Apple and Samsung will have one hour each to present more testimony Monday, rather than wrap up evidence Friday, because of an appeals court ruling related to one of the patents at issue in the case.
The electronics titans square off in a tangled tale of mobile technology, centered on Apple's iPhone
The company will use Mobile World Congress next week as a coming-out party for its new identity as a consumer gadget and mobile-app maker. It may be the most important party it ever hosts.
The decision marks the end of a patent-infringement trial between the two mobile phone giants. Tune back to CNET for more details.
The mobile giants accuse each other of infringing patents on their devices. Worth noting: these patents haven't passed legal muster in the past.
The eight-person jury aks for evidence to address four questions about what the leaders of Apple and Samsung were thinking. Judge Lucy Koh shoots down the request.
Closing arguments in the patent-infringement case between the world's two largest smartphone makers will take place Tuesday. Then it's up to the eight-person jury in the San Jose, Calif. federal court to decide who prevails.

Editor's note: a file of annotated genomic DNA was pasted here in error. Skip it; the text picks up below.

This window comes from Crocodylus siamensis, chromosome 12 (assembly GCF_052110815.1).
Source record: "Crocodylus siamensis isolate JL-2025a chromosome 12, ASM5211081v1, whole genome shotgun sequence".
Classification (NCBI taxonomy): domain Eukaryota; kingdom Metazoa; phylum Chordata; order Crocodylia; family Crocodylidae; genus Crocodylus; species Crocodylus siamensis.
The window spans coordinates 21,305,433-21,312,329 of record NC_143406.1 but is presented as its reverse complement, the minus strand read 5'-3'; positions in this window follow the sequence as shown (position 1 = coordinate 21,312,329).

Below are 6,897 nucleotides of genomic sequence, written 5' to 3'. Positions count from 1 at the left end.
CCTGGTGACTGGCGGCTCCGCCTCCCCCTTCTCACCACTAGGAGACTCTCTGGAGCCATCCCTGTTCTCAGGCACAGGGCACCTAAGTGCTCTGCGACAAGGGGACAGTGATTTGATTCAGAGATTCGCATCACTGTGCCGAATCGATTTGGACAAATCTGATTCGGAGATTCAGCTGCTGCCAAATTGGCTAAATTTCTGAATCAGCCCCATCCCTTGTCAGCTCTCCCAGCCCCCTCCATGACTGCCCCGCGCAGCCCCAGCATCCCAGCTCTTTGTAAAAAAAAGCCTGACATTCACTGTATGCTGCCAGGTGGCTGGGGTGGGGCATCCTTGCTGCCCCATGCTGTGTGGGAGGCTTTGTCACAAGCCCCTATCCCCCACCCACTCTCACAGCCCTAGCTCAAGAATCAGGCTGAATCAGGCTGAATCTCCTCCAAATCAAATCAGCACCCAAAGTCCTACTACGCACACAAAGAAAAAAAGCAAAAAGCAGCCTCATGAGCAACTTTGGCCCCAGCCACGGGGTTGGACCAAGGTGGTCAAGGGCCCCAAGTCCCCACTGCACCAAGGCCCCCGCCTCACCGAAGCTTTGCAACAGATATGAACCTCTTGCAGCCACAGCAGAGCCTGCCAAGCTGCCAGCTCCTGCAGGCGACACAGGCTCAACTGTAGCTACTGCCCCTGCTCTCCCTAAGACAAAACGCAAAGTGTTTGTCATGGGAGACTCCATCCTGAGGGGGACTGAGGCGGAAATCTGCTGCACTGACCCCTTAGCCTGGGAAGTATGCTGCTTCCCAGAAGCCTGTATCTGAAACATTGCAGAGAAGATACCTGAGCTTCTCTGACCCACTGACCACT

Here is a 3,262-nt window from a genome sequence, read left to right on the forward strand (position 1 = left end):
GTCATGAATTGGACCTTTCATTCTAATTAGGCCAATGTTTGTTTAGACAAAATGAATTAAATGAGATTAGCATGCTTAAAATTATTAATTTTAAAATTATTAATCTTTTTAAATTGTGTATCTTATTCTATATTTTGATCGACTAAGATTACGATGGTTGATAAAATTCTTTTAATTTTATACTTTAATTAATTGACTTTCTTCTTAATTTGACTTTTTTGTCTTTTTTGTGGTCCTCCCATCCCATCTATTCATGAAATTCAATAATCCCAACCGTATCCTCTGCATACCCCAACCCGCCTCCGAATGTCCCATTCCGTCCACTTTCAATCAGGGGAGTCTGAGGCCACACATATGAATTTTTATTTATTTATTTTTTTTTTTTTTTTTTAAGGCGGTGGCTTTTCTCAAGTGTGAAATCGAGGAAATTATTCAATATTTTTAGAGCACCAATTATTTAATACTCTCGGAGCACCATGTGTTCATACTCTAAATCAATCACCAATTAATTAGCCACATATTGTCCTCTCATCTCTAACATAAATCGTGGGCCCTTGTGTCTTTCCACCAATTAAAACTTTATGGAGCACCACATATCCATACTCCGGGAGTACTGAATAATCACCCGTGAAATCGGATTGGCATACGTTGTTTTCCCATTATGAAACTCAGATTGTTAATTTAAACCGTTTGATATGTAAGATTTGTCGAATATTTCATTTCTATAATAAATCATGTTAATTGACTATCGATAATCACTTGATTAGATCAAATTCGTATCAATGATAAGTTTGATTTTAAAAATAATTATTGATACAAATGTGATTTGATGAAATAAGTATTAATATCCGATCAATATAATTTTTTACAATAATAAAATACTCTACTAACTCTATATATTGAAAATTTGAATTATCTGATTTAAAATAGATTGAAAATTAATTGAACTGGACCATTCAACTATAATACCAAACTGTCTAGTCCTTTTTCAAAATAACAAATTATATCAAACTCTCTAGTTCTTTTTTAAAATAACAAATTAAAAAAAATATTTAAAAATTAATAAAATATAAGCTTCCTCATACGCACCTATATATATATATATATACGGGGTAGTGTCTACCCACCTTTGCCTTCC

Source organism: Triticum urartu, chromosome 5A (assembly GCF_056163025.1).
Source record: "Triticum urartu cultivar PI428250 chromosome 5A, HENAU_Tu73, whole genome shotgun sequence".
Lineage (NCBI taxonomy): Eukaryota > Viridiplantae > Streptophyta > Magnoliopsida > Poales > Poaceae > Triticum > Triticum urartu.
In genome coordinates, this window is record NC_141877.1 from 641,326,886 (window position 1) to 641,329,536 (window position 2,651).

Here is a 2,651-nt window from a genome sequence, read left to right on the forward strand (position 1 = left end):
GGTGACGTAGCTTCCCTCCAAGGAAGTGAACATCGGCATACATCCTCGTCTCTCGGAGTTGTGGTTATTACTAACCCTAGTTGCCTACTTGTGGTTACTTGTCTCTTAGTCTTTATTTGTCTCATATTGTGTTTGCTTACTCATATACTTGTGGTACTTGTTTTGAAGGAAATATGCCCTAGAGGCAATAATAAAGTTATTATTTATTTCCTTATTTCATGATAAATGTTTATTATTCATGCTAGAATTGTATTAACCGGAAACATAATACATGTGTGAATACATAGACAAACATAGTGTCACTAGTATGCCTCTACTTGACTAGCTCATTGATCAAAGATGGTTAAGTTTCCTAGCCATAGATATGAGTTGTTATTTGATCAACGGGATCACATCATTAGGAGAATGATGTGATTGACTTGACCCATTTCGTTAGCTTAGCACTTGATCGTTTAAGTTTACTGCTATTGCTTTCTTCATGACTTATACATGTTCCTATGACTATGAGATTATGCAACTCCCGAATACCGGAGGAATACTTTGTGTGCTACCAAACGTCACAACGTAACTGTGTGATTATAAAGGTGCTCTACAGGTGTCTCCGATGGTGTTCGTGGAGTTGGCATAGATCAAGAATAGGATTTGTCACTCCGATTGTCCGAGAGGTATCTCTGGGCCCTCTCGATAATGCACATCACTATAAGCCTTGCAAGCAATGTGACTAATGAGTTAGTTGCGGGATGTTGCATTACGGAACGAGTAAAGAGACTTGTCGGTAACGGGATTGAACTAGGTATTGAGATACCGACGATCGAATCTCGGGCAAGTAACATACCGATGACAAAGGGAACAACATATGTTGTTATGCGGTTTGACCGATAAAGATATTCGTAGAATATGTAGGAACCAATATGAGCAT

The rivals will return to the courtroom on Monday. The trial is still all about smartphone and tablet patents, but this time, the accused devices are newer, including the Galaxy S3 and iPhone 4S.
The road to crafting lasting regulation to protect the open Internet has had several twists and turns. As the FCC prepares a vote to adopt new rules, CNET takes a look back to the origins of the current debate.
Our review-in-progress of the Z3v shows plenty of promise, but the upcoming T-Mobile version has many of the same features, too. Read our impressions.
While other futurists predicted flying cars and robots everywhere, Clarke was more interested in where communication was headed, and his predictions are remarkably accurate decades later.